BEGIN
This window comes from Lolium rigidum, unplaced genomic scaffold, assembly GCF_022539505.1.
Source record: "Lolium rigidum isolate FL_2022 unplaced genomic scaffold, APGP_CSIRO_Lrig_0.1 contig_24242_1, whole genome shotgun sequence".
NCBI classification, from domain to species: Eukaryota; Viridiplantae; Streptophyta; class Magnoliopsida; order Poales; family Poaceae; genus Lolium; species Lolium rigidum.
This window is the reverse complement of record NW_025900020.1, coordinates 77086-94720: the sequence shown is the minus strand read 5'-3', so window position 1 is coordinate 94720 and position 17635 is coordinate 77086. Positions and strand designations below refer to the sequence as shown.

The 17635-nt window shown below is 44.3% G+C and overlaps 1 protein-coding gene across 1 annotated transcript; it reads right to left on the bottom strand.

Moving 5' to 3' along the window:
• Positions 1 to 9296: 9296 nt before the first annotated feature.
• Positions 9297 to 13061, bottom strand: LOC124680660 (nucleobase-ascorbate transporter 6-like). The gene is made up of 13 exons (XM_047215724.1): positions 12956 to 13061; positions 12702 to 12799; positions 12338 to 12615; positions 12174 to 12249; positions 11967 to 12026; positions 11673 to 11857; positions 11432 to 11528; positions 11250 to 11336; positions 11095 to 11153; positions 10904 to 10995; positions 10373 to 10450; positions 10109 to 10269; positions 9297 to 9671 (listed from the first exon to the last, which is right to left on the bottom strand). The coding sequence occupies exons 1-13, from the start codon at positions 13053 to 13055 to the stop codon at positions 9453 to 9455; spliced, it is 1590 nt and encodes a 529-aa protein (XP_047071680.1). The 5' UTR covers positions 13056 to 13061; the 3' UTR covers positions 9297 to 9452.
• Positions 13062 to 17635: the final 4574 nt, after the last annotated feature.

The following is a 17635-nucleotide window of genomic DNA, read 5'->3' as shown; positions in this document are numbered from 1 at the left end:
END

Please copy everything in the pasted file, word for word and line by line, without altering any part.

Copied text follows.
This window comes from Lolium rigidum, unplaced genomic scaffold, assembly GCF_022539505.1.
Source record: "Lolium rigidum isolate FL_2022 unplaced genomic scaffold, APGP_CSIRO_Lrig_0.1 contig_24242_1, whole genome shotgun sequence".
NCBI classification, from domain to species: Eukaryota; Viridiplantae; Streptophyta; class Magnoliopsida; order Poales; family Poaceae; genus Lolium; species Lolium rigidum.
This window is the reverse complement of record NW_025900020.1, coordinates 77086-94720: the sequence shown is the minus strand read 5'-3', so window position 1 is coordinate 94720 and position 17635 is coordinate 77086. Positions and strand designations below refer to the sequence as shown.

The 17635-nt window shown below is 44.3% G+C and overlaps 1 protein-coding gene across 1 annotated transcript; it reads right to left on the bottom strand.

Moving 5' to 3' along the window:
• Positions 1 to 9296: 9296 nt before the first annotated feature.
• Positions 9297 to 13061, bottom strand: LOC124680660 (nucleobase-ascorbate transporter 6-like). The gene is made up of 13 exons (XM_047215724.1): positions 12956 to 13061; positions 12702 to 12799; positions 12338 to 12615; positions 12174 to 12249; positions 11967 to 12026; positions 11673 to 11857; positions 11432 to 11528; positions 11250 to 11336; positions 11095 to 11153; positions 10904 to 10995; positions 10373 to 10450; positions 10109 to 10269; positions 9297 to 9671 (listed from the first exon to the last, which is right to left on the bottom strand). The coding sequence occupies exons 1-13, from the start codon at positions 13053 to 13055 to the stop codon at positions 9453 to 9455; spliced, it is 1590 nt and encodes a 529-aa protein (XP_047071680.1). The 5' UTR covers positions 13056 to 13061; the 3' UTR covers positions 9297 to 9452.
• Positions 13062 to 17635: the final 4574 nt, after the last annotated feature.

The following is a 17635-nucleotide window of genomic DNA, read 5'->3' as shown; positions in this document are numbered from 1 at the left end: